DaaS Boot: Does Microsoft Want to Commandeer Business PCs?
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DaaS Boot: Does Microsoft Want to Commandeer Business PCs?
Microsoft will be changing how it updates Windows 10 and structures their software licensing. Sure, it may change how business PCs are managed by small companies. But it might not be as radical as some voices in the industry want you to believe.
Adam Lovinus

Author Adam Lovinus

A tech writer and Raspberry Pi enthusiast from Orange County, California.

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Join the discussion 5 Comments

  • KACJR says:

    It’s all well and good…until something breaks.

  • Jtomin says:

    $2.5K a year for win10 services, do you get a new PC each year and how much FBI, NSA snooping will be going on here??? And for a PC, I know only one thing, I need a raise!

    Most company have a hard time parting with $1K for a developer machine or CAD work-station still running win7 which they want you to use for at least three years. However, if you worked 70+ hours that week on Fridays they’ll give you a free doughnut. (ROFLMAO)

  • DW says:

    More fees, more licenses, no wonder business and some personal pc users are migrating to LINUX, it may not have all the bells and whistles spyware issued by Microsoft, but it is totally customizable and can be changed, modified and most distros are user friendly for the novice and the professional. Linux also has native RAID is that floats your boat and very lightweight and does not require heavy hardware to operate. Mods are encouraged, opensource is the way to go. I quit using Windows when it began hijacking my web browser and settings returning settings to MS settings on updates. Secure as you want to make it, only telemetry is your hardware so correct distro upgrades (if you want or need them) are installed and no trips to the big box stores for expensive software for your system. Enough with proprietary rented software. . .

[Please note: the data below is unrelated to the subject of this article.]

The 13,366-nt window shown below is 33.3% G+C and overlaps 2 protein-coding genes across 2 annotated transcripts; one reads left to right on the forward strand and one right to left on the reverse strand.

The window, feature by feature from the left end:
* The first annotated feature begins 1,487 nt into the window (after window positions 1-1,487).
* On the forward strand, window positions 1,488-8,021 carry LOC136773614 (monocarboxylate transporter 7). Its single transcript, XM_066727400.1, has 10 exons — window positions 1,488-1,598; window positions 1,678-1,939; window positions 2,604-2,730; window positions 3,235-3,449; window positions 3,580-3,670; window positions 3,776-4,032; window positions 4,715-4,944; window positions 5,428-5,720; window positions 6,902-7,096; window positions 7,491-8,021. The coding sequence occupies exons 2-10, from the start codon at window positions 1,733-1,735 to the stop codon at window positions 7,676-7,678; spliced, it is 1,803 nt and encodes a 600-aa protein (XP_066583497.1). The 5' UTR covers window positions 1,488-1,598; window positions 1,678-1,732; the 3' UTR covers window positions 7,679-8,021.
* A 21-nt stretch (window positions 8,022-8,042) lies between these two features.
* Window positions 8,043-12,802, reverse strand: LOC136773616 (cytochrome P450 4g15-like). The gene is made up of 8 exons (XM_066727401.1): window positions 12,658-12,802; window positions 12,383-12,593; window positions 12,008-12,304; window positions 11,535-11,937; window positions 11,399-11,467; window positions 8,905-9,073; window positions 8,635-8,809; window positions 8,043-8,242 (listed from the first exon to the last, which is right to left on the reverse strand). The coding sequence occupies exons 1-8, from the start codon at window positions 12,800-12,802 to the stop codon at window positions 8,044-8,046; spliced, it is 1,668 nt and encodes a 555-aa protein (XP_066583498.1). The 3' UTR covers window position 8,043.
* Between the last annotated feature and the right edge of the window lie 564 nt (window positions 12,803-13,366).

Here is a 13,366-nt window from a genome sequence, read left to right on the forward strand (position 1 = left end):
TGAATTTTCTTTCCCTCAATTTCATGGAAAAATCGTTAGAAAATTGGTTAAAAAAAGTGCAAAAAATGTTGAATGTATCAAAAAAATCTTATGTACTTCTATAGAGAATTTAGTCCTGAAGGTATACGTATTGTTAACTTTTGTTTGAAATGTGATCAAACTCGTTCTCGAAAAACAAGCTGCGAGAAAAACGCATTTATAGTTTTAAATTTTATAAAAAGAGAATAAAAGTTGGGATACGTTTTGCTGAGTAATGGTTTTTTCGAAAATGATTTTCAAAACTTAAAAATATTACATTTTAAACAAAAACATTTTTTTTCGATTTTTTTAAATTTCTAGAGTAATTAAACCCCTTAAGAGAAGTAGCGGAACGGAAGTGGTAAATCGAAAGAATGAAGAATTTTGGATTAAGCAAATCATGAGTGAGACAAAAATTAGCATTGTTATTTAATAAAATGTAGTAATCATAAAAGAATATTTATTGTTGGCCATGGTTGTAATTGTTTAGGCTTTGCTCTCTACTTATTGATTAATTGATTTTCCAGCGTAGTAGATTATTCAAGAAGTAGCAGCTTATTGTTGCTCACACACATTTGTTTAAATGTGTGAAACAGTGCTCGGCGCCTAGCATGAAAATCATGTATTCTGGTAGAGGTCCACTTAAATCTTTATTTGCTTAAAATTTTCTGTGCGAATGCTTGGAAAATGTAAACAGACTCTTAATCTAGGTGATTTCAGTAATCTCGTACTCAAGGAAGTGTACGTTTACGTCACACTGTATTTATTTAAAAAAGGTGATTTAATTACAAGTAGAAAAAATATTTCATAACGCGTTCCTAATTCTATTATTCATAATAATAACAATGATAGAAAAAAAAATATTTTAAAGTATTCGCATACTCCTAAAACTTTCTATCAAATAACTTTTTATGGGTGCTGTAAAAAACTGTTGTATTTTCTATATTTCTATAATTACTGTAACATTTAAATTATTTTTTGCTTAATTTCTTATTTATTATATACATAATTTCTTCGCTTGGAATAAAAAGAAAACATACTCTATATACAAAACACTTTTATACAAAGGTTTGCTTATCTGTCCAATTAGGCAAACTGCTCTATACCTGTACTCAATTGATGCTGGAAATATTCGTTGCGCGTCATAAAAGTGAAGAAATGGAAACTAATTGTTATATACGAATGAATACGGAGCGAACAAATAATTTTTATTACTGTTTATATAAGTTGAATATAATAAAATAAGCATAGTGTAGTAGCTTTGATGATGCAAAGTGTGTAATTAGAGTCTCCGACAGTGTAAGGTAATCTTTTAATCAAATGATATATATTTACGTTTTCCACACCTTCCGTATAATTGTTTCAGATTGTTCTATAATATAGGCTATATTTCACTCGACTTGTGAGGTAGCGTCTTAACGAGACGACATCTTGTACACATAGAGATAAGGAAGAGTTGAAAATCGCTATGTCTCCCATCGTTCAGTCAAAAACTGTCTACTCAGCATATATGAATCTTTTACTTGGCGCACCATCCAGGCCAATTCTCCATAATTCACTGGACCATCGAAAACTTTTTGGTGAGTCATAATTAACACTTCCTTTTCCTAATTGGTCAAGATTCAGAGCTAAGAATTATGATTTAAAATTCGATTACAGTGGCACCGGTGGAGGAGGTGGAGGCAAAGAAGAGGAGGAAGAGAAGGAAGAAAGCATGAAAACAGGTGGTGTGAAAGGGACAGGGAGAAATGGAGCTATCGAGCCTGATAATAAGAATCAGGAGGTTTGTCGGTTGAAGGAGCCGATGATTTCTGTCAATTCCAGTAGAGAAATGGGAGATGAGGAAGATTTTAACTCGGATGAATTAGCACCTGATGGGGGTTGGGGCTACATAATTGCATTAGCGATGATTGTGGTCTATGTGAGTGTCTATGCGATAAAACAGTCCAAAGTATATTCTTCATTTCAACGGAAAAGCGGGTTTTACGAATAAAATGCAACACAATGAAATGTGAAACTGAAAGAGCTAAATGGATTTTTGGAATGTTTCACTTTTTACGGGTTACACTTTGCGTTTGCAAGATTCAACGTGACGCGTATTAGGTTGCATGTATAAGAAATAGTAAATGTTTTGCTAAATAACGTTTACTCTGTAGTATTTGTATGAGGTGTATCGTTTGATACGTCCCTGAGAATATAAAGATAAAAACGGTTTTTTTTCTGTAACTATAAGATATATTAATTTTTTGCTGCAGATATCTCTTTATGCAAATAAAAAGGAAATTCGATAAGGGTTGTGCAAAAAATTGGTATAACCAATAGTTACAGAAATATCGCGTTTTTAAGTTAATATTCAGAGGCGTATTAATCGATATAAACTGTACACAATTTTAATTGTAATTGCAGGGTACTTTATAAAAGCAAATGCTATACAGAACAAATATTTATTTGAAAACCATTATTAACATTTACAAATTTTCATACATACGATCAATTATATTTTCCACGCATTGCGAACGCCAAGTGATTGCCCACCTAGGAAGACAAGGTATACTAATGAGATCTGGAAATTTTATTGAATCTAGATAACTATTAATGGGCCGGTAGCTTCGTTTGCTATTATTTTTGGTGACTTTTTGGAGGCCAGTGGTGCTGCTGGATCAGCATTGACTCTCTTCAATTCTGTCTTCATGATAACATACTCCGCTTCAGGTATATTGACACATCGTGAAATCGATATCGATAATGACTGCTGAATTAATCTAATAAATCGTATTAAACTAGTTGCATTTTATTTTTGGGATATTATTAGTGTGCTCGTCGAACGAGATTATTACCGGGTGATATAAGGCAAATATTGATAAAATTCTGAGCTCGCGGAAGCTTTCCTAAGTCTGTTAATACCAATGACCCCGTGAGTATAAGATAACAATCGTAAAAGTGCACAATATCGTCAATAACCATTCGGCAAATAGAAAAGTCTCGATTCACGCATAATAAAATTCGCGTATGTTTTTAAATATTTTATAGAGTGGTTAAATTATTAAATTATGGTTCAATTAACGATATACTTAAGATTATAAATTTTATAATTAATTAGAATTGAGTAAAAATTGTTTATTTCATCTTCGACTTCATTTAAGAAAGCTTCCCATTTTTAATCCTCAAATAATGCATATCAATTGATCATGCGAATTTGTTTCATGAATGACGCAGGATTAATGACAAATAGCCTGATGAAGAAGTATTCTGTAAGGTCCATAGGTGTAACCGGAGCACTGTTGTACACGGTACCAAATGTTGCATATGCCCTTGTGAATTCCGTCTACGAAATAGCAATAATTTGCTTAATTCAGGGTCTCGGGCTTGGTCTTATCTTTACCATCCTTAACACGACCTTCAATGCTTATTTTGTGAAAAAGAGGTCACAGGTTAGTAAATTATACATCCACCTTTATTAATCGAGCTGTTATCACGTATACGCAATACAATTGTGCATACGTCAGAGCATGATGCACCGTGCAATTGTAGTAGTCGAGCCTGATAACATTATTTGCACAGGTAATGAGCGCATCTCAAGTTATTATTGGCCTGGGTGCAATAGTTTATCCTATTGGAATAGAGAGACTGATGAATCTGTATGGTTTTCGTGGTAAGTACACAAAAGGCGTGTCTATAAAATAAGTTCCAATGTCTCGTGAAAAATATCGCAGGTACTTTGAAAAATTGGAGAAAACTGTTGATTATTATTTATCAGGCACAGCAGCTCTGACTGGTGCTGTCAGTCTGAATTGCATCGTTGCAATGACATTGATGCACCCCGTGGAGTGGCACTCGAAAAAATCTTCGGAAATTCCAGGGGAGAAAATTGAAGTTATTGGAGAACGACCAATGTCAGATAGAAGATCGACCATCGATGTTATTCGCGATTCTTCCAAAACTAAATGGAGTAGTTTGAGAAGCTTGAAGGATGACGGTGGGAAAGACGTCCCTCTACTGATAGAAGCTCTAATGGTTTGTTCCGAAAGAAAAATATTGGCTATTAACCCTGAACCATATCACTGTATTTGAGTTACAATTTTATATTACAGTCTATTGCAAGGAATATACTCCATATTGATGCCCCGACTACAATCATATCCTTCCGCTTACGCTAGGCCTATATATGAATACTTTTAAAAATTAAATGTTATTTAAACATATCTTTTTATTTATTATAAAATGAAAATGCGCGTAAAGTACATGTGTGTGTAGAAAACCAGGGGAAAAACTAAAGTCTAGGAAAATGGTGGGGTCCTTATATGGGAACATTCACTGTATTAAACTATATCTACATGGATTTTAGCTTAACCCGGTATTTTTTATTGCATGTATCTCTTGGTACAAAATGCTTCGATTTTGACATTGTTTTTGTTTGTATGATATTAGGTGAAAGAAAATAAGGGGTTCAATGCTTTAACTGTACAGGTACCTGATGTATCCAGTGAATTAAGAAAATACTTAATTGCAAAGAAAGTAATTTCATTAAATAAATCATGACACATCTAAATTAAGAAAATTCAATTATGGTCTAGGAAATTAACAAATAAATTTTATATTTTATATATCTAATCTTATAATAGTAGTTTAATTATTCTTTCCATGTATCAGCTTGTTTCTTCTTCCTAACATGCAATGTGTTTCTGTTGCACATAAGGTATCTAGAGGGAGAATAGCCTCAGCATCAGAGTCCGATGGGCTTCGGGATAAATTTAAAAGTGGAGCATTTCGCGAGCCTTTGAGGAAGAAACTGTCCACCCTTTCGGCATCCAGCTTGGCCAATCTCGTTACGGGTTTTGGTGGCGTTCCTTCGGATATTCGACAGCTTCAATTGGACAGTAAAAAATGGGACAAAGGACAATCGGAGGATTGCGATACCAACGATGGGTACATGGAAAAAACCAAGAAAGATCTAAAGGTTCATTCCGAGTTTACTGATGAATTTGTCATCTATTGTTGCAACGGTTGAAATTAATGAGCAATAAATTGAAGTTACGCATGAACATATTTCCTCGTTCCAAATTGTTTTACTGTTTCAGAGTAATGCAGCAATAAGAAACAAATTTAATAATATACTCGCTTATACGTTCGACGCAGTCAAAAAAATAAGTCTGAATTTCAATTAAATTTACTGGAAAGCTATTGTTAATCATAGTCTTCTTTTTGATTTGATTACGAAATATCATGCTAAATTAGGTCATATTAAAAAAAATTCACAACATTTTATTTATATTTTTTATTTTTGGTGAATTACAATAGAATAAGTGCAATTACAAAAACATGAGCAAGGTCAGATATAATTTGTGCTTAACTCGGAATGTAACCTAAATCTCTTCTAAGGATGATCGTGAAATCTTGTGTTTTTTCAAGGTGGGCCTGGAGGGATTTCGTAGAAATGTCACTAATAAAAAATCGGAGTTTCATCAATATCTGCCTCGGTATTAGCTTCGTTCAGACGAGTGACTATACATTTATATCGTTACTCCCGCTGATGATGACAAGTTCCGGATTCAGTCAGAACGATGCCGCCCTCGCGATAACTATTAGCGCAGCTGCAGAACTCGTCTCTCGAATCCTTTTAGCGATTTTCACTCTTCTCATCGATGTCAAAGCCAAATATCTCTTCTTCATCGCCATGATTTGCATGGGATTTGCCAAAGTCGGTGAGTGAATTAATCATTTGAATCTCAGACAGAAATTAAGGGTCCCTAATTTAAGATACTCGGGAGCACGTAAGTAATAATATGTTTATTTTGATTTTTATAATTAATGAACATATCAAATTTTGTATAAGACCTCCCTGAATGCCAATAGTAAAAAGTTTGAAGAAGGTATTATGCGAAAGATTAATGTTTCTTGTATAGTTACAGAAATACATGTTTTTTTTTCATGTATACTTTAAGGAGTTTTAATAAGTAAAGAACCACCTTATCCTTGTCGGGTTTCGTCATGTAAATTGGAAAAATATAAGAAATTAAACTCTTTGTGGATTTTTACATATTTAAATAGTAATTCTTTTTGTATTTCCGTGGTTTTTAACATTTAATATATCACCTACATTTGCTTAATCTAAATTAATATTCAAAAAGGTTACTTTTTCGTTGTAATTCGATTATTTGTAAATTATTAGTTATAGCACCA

• Lawrence Knowlton says:

    There are many small businesses that DO have IT resources/support, so I all I see is another money grab dis-empowering customers from ownership of what they purchase and ‘providing’ them with a continuous monthly drain on their tight margins for services that don’t fit their budget or needs for (in the case of Office 365) products that don’t provide a customizeable UI that allow them to see any definition of buttons/tabs/personal folders. One size does NOT fit all!

  • Ryan Murray says:

    Unless you are running heavy handed software you can pick up a $500 desktop with windows on it and it will last until windows is out of support (or longer). Then you pick up another one. Sure we only have 14 clients (excluding my dev machine that gets a bit more power) but it basically cost us about $7000 every 5 years or so and now Microsoft wants to charge us that per year? Ironically as a .net developer I never really had the desire to switch to Linux but Microsoft has made it significantly easier, I can use .net core on Linux and now Microsoft is pushing us towards it. Chrome OS isn’t an option yet but will be someday soon especially with Web Assembly.

What's your take?